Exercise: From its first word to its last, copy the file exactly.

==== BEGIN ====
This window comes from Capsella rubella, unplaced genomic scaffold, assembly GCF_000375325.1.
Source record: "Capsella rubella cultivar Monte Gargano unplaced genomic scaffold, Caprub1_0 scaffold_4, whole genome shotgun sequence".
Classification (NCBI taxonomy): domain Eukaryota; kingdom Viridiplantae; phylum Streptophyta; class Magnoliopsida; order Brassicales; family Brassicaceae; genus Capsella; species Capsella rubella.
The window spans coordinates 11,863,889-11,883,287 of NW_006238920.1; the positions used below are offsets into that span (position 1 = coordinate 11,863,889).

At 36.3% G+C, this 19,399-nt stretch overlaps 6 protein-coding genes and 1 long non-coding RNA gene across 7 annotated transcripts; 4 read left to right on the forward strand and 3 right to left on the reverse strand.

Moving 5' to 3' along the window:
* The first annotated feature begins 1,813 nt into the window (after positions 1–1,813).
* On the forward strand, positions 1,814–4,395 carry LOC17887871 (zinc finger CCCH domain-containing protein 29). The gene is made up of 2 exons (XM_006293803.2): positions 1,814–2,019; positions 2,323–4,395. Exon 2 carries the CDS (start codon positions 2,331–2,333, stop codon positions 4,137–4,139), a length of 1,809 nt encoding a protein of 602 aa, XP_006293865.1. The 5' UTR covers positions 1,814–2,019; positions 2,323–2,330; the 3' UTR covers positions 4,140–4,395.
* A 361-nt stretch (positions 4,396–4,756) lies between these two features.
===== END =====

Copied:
This window comes from Capsella rubella, unplaced genomic scaffold, assembly GCF_000375325.1.
Source record: "Capsella rubella cultivar Monte Gargano unplaced genomic scaffold, Caprub1_0 scaffold_4, whole genome shotgun sequence".
Classification (NCBI taxonomy): domain Eukaryota; kingdom Viridiplantae; phylum Streptophyta; class Magnoliopsida; order Brassicales; family Brassicaceae; genus Capsella; species Capsella rubella.
The window spans coordinates 11,863,889-11,883,287 of NW_006238920.1; the positions used below are offsets into that span (position 1 = coordinate 11,863,889).

At 36.3% G+C, this 19,399-nt stretch overlaps 6 protein-coding genes and 1 long non-coding RNA gene across 7 annotated transcripts; 4 read left to right on the forward strand and 3 right to left on the reverse strand.

Moving 5' to 3' along the window:
* The first annotated feature begins 1,813 nt into the window (after positions 1–1,813).
* On the forward strand, positions 1,814–4,395 carry LOC17887871 (zinc finger CCCH domain-containing protein 29). The gene is made up of 2 exons (XM_006293803.2): positions 1,814–2,019; positions 2,323–4,395. Exon 2 carries the CDS (start codon positions 2,331–2,333, stop codon positions 4,137–4,139), a length of 1,809 nt encoding a protein of 602 aa, XP_006293865.1. The 5' UTR covers positions 1,814–2,019; positions 2,323–2,330; the 3' UTR covers positions 4,140–4,395.
* A 361-nt stretch (positions 4,396–4,756) lies between these two features.